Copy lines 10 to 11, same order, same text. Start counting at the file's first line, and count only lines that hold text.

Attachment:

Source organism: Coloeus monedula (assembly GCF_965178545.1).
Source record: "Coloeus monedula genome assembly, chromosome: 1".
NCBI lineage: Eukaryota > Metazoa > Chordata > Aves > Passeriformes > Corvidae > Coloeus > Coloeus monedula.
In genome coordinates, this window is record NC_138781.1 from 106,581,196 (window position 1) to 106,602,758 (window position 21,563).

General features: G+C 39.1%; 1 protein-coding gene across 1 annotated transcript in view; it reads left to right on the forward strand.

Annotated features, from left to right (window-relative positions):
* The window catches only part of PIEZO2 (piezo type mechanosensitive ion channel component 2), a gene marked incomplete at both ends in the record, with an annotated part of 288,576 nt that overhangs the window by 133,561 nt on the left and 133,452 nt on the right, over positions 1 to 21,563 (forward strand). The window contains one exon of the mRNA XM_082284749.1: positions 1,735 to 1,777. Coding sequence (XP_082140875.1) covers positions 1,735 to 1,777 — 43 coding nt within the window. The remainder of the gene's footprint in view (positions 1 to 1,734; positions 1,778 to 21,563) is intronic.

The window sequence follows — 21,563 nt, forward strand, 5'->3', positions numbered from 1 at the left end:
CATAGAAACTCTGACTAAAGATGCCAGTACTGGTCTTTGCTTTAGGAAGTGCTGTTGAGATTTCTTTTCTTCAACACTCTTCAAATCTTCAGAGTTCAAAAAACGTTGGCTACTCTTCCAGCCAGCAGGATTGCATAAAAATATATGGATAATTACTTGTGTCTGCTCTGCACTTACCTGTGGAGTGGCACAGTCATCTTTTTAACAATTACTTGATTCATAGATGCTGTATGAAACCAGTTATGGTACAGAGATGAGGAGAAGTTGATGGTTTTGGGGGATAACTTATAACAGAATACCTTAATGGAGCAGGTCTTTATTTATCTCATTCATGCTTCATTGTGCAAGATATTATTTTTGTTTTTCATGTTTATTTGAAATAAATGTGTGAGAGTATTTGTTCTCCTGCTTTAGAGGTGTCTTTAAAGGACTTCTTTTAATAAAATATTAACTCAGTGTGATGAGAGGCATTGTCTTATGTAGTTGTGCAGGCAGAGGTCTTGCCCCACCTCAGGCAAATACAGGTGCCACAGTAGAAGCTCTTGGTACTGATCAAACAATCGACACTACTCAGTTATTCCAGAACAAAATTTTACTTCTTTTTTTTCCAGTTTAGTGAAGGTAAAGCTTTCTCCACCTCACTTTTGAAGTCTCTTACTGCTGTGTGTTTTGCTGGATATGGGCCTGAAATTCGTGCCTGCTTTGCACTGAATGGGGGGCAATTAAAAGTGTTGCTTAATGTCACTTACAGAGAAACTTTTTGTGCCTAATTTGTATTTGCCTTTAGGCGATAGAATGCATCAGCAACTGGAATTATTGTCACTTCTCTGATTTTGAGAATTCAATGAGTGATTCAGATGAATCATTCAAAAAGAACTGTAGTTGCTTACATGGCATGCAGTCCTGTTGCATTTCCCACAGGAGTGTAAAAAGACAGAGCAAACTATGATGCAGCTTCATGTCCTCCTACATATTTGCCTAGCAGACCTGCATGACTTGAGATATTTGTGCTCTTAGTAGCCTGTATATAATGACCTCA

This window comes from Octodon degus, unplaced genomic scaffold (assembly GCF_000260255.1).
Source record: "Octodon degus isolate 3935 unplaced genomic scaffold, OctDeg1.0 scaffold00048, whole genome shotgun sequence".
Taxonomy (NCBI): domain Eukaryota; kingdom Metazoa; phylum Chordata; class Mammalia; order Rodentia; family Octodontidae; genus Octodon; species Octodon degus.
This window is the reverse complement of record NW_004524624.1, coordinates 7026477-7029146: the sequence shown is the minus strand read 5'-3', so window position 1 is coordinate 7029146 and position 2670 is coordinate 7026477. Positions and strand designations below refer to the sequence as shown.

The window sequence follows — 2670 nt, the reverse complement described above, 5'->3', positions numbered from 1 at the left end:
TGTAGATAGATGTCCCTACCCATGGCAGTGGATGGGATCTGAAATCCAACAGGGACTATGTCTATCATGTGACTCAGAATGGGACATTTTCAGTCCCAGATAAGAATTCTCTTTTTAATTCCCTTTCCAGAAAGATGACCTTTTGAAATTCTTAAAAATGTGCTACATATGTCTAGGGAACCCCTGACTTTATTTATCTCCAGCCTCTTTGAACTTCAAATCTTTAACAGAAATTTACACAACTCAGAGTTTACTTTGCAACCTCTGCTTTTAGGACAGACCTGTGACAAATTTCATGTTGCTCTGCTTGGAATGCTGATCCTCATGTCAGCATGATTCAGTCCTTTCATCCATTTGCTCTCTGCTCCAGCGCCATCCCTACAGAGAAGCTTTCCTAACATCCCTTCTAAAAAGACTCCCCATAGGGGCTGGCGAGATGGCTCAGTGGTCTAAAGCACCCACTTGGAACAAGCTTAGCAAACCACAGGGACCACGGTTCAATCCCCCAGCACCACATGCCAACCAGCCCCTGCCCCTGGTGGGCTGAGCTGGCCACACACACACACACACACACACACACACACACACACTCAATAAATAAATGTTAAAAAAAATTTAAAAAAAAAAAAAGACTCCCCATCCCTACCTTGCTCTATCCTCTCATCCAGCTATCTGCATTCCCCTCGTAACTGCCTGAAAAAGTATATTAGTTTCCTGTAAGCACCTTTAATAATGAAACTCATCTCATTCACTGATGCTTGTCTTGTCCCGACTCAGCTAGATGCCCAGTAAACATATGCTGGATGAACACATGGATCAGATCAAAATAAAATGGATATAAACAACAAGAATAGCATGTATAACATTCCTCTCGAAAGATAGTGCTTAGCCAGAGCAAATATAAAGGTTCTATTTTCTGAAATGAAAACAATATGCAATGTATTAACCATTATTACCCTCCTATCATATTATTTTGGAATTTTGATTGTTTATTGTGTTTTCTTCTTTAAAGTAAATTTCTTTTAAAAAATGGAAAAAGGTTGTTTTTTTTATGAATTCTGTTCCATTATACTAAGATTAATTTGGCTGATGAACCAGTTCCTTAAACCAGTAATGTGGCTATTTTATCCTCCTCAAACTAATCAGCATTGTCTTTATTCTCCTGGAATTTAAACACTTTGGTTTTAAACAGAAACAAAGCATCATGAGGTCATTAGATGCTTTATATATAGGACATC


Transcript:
This window comes from Octodon degus, unplaced genomic scaffold (assembly GCF_000260255.1).
Source record: "Octodon degus isolate 3935 unplaced genomic scaffold, OctDeg1.0 scaffold00048, whole genome shotgun sequence".